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  • Final Warning

    Recent review of James Lovelock's latest book:

    In The Vanishing Face Of Gaia, Lovelock argues that model projections of the climate a century ahead are of little use. The models of the Intergovernmental Panel on Climate Change (IPCC) extrapolate from a smooth trend of warming, yet the real climate system, complex and fully coupled to the biology of land and ocean, is unlikely to change in this simple way. It is more likely to flip from one state to another, with non-linear tipping points that the IPCC models are too simplistic to capture. Lovelock fears that the climate will shift to a new and considerably hotter regime, and that once underway, this shift will be irreversible.

    Source (link might need subcription to Nature)
    Lovelock's vision for humanity: rapid climate change will lead to the deaths of most people on the planet, and to mass migrations to those places that are still habitable.
    The controversy lies less in the climatology and more in the sociology. How will societies behave in the face of such change? Will we pull together with a wartime spirit, or will we fragment, fight and kill one another
    If it came to this, personally, I think the latter.

  • #2
    The History Channel has some very good documentaries on "How the Earth was Made" and "Earth After People" that dramatically illustrate that all things geological and climatic are temporary in the grand plan of the universe. Change is slow but inevitable. Variation within one life span it is insignificant but cumulative over centuries there have been substantial changes within recorded or reconstructed history.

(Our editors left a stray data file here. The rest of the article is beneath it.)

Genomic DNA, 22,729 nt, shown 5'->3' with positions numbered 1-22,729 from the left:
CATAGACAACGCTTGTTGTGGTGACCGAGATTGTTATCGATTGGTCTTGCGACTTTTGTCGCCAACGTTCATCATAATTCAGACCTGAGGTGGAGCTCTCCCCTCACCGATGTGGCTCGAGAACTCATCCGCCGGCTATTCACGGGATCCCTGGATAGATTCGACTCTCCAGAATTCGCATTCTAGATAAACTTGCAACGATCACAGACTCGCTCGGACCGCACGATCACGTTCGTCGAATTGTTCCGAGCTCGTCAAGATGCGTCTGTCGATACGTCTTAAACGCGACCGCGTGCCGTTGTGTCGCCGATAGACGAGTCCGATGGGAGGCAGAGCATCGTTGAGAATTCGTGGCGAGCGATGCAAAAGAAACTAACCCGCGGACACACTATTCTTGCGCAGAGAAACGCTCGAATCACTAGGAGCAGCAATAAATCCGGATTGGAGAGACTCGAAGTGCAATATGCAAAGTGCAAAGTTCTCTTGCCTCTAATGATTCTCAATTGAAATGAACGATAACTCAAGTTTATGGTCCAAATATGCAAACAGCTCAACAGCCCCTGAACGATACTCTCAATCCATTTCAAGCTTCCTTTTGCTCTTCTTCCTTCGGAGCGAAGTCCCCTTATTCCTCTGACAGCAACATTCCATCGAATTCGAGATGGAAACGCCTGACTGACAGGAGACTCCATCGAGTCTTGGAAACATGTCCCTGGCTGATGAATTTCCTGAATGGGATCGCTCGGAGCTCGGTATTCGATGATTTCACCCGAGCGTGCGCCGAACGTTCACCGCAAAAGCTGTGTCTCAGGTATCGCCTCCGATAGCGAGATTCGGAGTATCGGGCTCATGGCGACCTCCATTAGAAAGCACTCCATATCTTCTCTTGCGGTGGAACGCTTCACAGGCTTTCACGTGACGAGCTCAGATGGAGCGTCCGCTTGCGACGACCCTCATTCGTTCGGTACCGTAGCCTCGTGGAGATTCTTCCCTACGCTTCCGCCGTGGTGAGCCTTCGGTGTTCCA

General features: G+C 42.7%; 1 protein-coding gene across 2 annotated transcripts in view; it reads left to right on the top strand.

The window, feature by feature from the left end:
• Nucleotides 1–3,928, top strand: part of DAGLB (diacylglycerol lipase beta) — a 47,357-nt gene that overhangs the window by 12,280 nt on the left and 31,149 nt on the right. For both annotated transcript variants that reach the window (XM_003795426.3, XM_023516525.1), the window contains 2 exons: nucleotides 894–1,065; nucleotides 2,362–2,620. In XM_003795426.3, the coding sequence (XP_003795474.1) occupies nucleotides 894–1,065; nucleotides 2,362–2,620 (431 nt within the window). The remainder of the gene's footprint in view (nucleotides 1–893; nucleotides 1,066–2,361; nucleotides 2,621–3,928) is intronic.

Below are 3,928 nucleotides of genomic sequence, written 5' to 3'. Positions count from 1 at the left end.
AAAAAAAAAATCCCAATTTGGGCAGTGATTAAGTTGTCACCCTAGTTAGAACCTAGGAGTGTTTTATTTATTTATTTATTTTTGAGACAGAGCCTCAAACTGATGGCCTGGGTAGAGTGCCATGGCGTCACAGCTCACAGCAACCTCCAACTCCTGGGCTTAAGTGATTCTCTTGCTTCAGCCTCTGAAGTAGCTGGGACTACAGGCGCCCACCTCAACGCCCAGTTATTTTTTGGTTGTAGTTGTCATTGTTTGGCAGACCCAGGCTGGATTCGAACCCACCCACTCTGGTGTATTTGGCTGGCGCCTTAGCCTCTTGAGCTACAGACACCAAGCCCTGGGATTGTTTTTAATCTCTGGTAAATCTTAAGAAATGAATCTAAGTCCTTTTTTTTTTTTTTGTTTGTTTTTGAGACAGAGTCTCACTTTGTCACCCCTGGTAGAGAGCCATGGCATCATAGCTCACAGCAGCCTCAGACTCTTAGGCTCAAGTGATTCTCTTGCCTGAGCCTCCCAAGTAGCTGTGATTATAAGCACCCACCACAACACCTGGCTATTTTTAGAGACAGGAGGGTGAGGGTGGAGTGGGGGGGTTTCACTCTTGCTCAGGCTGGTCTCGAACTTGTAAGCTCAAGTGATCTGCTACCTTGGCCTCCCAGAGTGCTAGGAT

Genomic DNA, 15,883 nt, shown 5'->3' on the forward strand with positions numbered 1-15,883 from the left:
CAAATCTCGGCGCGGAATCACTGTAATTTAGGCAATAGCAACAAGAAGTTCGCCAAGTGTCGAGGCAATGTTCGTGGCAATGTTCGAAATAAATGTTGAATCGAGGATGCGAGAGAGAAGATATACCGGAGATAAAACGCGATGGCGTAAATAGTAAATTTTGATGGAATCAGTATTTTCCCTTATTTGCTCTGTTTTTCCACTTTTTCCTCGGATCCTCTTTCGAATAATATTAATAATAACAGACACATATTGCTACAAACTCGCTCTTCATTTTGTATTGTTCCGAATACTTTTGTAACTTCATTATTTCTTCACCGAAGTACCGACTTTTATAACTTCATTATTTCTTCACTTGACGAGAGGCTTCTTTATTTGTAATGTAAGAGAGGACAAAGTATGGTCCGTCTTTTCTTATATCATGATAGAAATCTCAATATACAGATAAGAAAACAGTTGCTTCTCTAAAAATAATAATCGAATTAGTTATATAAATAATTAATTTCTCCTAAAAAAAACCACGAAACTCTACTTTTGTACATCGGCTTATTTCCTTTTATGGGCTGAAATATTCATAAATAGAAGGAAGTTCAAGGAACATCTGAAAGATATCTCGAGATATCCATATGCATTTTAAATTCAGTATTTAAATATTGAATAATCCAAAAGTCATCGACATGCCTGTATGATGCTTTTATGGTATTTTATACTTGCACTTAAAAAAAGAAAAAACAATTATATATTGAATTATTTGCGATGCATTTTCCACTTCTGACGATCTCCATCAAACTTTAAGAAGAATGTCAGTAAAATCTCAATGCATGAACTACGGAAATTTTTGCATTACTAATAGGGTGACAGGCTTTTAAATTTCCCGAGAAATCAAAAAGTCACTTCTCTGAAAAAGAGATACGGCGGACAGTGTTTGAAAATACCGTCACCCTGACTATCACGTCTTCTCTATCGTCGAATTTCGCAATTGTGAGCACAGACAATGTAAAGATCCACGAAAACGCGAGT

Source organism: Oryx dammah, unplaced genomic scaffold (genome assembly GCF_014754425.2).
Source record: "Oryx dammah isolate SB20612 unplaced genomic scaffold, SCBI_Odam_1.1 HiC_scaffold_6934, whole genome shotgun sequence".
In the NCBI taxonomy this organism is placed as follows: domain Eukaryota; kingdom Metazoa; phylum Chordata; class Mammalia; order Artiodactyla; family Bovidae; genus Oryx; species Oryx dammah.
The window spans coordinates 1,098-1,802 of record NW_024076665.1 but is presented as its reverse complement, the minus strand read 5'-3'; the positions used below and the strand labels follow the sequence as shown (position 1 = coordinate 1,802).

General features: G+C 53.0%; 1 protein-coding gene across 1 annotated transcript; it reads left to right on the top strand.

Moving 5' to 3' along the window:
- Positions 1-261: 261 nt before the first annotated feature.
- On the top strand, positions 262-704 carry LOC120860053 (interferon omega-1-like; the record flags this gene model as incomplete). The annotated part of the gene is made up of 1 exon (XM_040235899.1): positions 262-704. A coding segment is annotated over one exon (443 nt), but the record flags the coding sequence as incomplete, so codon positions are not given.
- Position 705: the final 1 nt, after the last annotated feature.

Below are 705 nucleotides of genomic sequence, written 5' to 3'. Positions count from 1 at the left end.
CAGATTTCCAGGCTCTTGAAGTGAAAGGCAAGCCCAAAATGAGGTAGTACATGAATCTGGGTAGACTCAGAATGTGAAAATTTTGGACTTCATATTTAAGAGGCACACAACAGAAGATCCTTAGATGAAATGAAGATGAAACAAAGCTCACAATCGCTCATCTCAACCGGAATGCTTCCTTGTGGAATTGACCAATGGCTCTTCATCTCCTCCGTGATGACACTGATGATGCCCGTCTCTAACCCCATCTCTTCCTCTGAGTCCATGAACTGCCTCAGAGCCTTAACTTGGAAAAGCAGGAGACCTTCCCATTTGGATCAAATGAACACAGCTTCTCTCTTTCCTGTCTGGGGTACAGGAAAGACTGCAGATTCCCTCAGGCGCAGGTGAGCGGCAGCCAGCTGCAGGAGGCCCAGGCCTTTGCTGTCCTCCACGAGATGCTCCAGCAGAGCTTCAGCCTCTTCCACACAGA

The only cataclysmic event that comes to mind is the Yucaton meteorite that wiped out the dinosuars 60 million years ago.. it takes a long time to move a continent any appreciable distance, so don't worry about it..

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    • #3
      Originally posted by lonewolf
      Change is slow but inevitable. Variation within one life span it is insignificant but cumulative over centuries there have been substantial changes within recorded or reconstructed history.
      This is not always the case. The ice core data is unequivical that changes can happen very fast, within one generation. The point is that the models probably cannot predict such rapid change. Ecologists see similar things in lake ecosystems (rapid, irreversible change).



      Disclaimer: I'm not saying humans can control the inevitable, only that change is not always slow.

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      • #4
        Dang, Daisy, there you go, researching me again.
        That graph clearly illustrates that earth is emerging from the most recent Ice Age and is pretty impressive until you realize it is in thousands of years, not years. Extend it back a million years and it would look like a topographic cross-section of a mountain range with repeated high and low temp cycles.

        Yes, there have been "relatively quick" climatic changes in earth's 5 billion year history. There was even an observable "Mini Ice Age" in the 16th Century., noted on the graph.
        You a correct in your disclaimer that it is inevitable. Everything is temporary.

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        • #5
          Originally posted by lonewolf
          That graph is pretty impressive until you realize it is in thousands of years, not years.
          :lol:

          Right, not that fast.

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